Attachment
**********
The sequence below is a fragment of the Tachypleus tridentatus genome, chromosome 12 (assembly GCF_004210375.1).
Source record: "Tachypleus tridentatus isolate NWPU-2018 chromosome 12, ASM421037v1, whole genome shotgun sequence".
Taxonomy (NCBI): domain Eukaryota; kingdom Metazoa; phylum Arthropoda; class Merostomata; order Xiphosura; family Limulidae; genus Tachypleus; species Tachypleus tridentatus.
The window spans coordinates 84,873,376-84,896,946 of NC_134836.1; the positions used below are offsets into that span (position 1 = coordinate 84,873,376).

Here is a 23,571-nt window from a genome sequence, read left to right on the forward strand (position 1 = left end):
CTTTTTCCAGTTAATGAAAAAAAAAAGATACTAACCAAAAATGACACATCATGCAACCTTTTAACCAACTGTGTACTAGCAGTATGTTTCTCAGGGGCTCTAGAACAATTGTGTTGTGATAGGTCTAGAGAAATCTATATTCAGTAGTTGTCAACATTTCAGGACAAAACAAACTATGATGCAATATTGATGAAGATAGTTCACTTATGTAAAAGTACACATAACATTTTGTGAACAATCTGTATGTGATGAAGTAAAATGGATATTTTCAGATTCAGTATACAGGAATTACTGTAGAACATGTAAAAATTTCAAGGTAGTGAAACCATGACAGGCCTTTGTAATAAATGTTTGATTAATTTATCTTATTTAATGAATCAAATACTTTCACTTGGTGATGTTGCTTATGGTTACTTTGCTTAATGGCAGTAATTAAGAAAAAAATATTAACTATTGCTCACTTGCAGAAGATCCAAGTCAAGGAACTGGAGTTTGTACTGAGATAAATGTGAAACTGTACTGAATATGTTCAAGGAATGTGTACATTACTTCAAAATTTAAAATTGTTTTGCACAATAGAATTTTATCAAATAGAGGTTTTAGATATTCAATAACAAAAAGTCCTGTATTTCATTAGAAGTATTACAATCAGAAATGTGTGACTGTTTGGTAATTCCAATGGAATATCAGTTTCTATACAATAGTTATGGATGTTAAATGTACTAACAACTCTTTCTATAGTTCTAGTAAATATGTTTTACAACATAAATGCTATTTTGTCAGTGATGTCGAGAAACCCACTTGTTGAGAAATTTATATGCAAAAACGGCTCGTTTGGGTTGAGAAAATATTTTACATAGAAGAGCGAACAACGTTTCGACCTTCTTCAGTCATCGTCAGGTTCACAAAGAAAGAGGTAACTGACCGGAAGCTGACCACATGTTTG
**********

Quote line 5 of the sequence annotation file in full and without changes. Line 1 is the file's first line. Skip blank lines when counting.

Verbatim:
Here is a 23,571-nt window from a genome sequence, read left to right on the forward strand (position 1 = left end):